perf record can also give us call-graph information. We will examine this in depth in the next section.
Paths to call-stack profiling
In addition to the flat profiles we saw earlier,
perf can also produce call-graph profiles which sample not only the current location of execution but also callers to the enclosing function. Such call-graph profiles are produced with the
perf record -g command.
Unlike flat profiles, call-graph capture tends to be quite language- and hardware-dependent. Consequently,
perf record currently provides three mechanisms for collecting call-stacks:
via the frame pointer register: GHC doesn’t track the frame-pointer like many imperative languages do, so this is unusable on Haskell programs.
via the last branch record (LBR): This takes advantage of the LBR, a hardware feature of Intel CPUs, and is only really usable on modern (e.g. Skylake and later) hardware. However, even on Skylake it provides only a very limited stack depth (32 branches on Skylake, of which many will be uninteresting).
via DWARF unwinding: This uses DWARF unwinding information to decode the state of the stack, which is captured at sampling-time. This capture can result in non-trivial runtime overhead.
Recent Intel hardware also includes another, more expensive hardware mechanism, the Branch Trace Store, which could be useful for deeper call-graph acquisition but
perf record support currently does not support using it for call-graph capture.
|maximum depth||unlimited||32 on Skylake||unlimited|
|compatible with GHC execution model||no||yes?||not currently|
Unfortunately, call-stack profiling support for Haskell is complicated by the fact that currently GHC uses machine registers in a rather non-standard way: rather than use the machine’s stack pointer register (e.g.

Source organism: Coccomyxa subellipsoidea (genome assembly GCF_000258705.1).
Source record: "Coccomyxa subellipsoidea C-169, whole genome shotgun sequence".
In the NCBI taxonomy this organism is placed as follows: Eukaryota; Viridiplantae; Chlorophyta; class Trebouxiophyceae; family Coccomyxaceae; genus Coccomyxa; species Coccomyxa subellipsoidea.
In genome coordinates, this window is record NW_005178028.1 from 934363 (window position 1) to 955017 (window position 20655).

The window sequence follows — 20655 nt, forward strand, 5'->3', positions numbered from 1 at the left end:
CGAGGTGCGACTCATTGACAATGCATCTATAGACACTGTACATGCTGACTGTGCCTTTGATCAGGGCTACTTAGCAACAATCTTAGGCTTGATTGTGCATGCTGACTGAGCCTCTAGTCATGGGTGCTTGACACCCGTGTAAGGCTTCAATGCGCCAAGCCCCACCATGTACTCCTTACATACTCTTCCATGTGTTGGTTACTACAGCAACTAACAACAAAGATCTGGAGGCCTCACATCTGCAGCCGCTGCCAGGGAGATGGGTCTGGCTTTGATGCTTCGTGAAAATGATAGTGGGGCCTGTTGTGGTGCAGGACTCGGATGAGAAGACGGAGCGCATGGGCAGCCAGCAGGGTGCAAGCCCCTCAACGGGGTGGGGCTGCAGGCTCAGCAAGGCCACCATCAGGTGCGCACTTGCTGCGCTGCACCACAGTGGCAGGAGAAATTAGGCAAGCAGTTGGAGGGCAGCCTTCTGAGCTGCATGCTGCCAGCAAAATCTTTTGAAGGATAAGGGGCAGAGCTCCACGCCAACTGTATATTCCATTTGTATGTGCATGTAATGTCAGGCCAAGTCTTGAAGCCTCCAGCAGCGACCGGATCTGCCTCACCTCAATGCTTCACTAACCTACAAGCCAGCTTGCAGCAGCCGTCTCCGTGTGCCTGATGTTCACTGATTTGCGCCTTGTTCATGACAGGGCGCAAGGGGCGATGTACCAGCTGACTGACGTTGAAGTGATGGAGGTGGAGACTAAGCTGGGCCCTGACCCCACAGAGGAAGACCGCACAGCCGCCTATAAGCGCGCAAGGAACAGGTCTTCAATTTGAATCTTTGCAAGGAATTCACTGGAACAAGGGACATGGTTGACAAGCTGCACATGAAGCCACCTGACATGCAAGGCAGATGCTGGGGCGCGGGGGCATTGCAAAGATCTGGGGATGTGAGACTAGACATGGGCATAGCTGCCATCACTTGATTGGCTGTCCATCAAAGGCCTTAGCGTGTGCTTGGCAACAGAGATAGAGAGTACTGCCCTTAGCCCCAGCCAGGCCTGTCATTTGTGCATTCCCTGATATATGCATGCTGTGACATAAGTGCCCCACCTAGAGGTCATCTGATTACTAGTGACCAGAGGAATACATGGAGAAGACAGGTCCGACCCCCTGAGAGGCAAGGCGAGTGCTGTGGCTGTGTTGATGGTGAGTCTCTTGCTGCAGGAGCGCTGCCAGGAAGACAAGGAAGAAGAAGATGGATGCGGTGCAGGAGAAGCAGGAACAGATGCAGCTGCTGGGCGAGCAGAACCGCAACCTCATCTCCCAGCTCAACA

%rsp on x86-64) to store the Haskell stack pointer GHC rather reserves another register (
%rbp on x86-64). This choice simplifies interaction with foreign code at the expense of one usable register. While DWARF’s representation of unwinding information is sufficiently flexible to encode GHC’s non-standard stack register, the unwinding logic in the Linux kernel used by
perf record sadly is not. For this reason, the unwind information produced by
ghc -g is of little use when profiling with
perf record -g.
Other than DWARF unwinding, the only other viable call-graph option is the last-branch register (LBR). Unfortunately, the rather restrictive 32-branch depth limit and the fact that GHC does not use the traditional
call instruction means that in practice the call-graphs produced by this method tend not to be very useful.
In sum, currently I do not have a prescription for call-graph profiling of Haskell programs with
perf. The next and final post will conclude this discussion of GHC’s debug information support by looking at future directions (including solutions to this call-graph problem) and other related projects.